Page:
Schengen criticised after attack in Thalys

Following the thwarted attack on a French train on Friday evening, the authorities are assuming radical Islamic motives on the part of the alleged perpetrator. Belgium's prime minister has demanded changes in the Schengen regulations. Some commentators argue that Europe's open borders make planning terrorist attacks easier. Others emphasise that Europe will only be able to fight terror on the basis of a common security policy.

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Le Figaro (FR) /

Powerless against Islamists

The French authorities announced on Sunday that the man suspected of carrying out the attack on the Thalys train was a 25-year-old Moroccan of radical Islamist background. His name was already listed in a counter-terrorism file of persons of interest. The conservative daily Le Figaro expresses criticism that the surveillance of Islamists is ineffective and that they are able to move around freely in Europe: "If there's anything positive about the thwarted Thalys attack, it is the fact that it has roused us from our slumber. What's the point of producing thousands of [surveillance] files when potential terrorists can just go over the borders and enter and leave countries as they please? Our society is now realising how powerless it is against the unprecedented expansion of the war radical Islam is waging against us."

De Standaard (BE) /

More Europe the answer to terrorism

In the aftermath of the foiled terror attack, calls for the abolition of the Schengen Agreement have become louder. But that would be the wrong approach, warns the liberal daily newspaper De Standaard: "To dismantle European achievements would be the wrong answer. If we give up Schengen, one of the foundation stones of the entire European project will be gone. If we begin to close our borders systematically once more, then we will neither defend ourselves from terrorists, nor will we solve the asylum problem. The causes of today's problems are too complex and too global. … The need for a common foreign policy, a common migration policy and a common security policy has never been so great. The beginnings of such policies already exist. We have to expand on these and strengthen them. There is no turning back."

The Guardian (GB) /

Civil courage can prevent disaster

The thwarted attack on the Thalys train will increase fears of Islamist terror in the West, the centre-left daily The Guardian notes, at the same time praising the passengers for their civil courage: "Every attack of this nature sends another tremor through the structures of civil society. Trust between travellers will become a little more fragile; security at train stations may be stepped up. Intelligence agencies should be left, once again, considering the lessons to be learned from allowing a recognised potential risk - El-Khazzani had been identified as a radical Islamist, and there are unconfirmed reports that he had travelled recently to Syria - to acquire weapons and launch a challenge. But perhaps even more important is the renewed evidence of the power of one or two people to prevent harm and to do good."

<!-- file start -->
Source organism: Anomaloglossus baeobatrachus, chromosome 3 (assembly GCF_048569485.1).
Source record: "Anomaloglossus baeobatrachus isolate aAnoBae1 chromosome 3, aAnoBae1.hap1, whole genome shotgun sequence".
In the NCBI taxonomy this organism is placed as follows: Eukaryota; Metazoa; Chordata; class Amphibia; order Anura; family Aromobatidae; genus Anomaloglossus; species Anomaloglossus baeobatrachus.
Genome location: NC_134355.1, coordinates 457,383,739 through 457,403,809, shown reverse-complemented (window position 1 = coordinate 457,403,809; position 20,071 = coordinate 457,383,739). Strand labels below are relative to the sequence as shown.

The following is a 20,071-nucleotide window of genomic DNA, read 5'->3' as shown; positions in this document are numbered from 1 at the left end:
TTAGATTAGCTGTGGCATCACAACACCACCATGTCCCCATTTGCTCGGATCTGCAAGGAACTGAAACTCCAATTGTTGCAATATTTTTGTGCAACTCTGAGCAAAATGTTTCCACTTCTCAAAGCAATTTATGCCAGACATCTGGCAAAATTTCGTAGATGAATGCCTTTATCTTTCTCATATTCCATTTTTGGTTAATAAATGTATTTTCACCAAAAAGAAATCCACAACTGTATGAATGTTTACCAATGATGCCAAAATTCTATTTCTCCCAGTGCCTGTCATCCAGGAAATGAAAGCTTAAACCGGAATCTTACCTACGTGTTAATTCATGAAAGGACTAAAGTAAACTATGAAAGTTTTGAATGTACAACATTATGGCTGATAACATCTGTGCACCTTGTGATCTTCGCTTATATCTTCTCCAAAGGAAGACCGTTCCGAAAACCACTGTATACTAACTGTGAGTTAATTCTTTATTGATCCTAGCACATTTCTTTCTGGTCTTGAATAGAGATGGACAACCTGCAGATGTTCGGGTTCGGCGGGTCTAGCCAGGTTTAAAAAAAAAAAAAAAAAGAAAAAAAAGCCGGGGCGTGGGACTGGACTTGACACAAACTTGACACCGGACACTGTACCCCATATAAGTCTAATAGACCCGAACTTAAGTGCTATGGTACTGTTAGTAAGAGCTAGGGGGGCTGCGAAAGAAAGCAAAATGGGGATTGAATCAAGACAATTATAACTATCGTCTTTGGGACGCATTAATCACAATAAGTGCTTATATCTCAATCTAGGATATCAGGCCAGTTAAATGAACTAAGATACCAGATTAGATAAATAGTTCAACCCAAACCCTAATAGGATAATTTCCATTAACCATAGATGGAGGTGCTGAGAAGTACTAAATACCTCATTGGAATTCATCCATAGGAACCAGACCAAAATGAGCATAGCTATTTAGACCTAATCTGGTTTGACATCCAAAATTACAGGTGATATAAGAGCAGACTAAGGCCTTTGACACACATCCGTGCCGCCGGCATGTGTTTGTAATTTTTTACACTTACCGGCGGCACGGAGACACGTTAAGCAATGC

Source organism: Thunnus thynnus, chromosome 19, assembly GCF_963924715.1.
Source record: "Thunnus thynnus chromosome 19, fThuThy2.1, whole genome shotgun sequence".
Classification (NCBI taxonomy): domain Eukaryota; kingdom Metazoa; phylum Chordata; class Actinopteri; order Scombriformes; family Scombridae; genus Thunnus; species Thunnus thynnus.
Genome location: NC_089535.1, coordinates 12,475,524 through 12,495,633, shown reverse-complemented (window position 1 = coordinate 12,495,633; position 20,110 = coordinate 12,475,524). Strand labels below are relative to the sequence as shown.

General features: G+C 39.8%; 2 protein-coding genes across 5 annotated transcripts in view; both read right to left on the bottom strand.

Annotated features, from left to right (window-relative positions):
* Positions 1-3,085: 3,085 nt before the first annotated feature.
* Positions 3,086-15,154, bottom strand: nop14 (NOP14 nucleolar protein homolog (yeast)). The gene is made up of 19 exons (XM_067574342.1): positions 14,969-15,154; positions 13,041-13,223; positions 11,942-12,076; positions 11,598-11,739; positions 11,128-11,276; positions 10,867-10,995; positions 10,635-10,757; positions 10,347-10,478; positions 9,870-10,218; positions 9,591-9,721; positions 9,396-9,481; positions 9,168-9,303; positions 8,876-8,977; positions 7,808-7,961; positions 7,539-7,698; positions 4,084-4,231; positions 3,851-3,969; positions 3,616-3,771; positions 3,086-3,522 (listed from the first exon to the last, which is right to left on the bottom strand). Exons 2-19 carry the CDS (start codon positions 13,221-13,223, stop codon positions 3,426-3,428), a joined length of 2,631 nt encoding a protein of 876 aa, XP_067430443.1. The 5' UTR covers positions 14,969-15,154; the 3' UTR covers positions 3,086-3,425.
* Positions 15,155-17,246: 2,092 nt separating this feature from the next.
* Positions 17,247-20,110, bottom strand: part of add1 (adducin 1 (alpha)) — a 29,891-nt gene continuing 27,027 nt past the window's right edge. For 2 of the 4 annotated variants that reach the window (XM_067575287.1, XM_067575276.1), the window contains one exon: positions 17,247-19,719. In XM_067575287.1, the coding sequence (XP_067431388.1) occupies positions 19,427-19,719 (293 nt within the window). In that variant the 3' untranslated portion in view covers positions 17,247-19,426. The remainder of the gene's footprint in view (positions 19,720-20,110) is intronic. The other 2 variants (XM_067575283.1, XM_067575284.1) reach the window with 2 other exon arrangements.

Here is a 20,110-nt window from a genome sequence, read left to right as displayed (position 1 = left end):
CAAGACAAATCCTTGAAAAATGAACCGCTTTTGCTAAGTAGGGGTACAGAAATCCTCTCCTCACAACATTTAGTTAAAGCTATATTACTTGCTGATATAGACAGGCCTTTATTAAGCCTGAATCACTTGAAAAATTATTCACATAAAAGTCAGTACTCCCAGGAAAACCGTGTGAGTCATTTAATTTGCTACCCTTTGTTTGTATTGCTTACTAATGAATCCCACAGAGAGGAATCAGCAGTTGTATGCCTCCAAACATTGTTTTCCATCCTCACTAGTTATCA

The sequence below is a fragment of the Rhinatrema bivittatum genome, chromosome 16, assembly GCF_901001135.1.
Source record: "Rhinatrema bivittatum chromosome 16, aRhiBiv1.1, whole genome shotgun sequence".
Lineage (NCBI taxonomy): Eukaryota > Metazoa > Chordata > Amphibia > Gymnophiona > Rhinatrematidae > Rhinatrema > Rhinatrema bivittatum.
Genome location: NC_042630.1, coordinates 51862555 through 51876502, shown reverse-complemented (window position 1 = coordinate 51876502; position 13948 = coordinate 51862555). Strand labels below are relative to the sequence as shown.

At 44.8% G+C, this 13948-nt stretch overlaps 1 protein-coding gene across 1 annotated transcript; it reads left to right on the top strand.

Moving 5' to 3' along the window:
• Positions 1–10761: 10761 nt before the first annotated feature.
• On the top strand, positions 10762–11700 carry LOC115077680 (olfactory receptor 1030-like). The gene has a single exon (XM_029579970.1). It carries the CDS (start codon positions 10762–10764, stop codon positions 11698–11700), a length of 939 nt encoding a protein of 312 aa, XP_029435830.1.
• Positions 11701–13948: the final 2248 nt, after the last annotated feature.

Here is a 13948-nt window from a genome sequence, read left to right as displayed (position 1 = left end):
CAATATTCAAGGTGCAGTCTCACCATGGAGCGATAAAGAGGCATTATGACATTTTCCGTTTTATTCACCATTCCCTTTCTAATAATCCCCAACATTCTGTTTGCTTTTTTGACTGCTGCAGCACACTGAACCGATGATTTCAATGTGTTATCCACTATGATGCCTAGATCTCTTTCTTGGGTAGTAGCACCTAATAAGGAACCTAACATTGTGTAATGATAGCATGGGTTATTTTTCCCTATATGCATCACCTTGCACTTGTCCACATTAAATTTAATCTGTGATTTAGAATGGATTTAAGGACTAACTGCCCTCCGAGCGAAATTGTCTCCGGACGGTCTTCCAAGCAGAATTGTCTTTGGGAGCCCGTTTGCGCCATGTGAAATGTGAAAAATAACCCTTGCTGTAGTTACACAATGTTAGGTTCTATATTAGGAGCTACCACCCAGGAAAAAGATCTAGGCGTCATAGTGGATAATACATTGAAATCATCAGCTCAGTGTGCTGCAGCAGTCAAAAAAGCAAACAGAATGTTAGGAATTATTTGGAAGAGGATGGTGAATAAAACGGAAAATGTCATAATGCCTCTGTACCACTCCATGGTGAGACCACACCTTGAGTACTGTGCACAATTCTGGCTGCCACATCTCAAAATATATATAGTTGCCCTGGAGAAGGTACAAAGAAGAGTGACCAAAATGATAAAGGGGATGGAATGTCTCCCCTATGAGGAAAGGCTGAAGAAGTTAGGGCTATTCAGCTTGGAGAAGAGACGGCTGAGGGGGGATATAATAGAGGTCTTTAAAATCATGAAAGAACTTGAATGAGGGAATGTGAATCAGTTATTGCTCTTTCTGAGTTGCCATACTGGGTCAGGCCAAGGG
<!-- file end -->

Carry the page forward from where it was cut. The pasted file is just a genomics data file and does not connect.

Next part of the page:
Corriere della Sera (IT) /

Counter terrorism with fearlessness

Neither tighter checks at train stations nor long intelligence lists will give us more security, writes the liberal-conservative daily Corriere della Sera: "Surveillance and being on our guard is good, but we shouldn't believe we can make places that are visited by thousands of people safe. Nowadays it's simply not enough to register someone as a suspect. The famous blacklists are full of names. … As far as we, the people, are concerned, the best response is normality. We know that there is a threat (and it's neither the only one nor the biggest one), but we must confront it by getting on with our lives. Terrorists wish to deprive us of living space by drenching our means of transportation, bars and restaurants and streets in blood. … They want to kill and divide society. … The most effective way to retaliate is to show that we are fearless."